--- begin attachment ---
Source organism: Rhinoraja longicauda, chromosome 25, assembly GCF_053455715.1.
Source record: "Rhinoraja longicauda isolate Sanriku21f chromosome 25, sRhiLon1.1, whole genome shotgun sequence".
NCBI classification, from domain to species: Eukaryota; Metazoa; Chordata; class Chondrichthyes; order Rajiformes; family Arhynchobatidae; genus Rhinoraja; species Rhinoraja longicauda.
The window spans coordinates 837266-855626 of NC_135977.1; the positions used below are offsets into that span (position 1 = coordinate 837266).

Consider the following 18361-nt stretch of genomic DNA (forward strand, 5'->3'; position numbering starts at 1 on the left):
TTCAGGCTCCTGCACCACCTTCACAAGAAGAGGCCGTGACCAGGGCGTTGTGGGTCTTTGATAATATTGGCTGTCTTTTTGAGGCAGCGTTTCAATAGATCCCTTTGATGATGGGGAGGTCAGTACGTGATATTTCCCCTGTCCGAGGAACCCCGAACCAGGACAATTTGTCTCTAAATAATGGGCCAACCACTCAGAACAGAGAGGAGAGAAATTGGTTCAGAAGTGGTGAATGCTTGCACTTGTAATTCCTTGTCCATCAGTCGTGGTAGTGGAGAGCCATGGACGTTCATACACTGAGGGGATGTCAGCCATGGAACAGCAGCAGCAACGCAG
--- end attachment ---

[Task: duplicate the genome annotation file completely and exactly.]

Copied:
Source organism: Rhinoraja longicauda, chromosome 25, assembly GCF_053455715.1.
Source record: "Rhinoraja longicauda isolate Sanriku21f chromosome 25, sRhiLon1.1, whole genome shotgun sequence".
NCBI classification, from domain to species: Eukaryota; Metazoa; Chordata; class Chondrichthyes; order Rajiformes; family Arhynchobatidae; genus Rhinoraja; species Rhinoraja longicauda.
The window spans coordinates 837266-855626 of NC_135977.1; the positions used below are offsets into that span (position 1 = coordinate 837266).

Consider the following 18361-nt stretch of genomic DNA (forward strand, 5'->3'; position numbering starts at 1 on the left):
TTCAGGCTCCTGCACCACCTTCACAAGAAGAGGCCGTGACCAGGGCGTTGTGGGTCTTTGATAATATTGGCTGTCTTTTTGAGGCAGCGTTTCAATAGATCCCTTTGATGATGGGGAGGTCAGTACGTGATATTTCCCCTGTCCGAGGAACCCCGAACCAGGACAATTTGTCTCTAAATAATGGGCCAACCACTCAGAACAGAGAGGAGAGAAATTGGTTCAGAAGTGGTGAATGCTTGCACTTGTAATTCCTTGTCCATCAGTCGTGGTAGTGGAGAGCCATGGACGTTCATACACTGAGGGGATGTCAGCCATGGAACAGCAGCAGCAACGCAG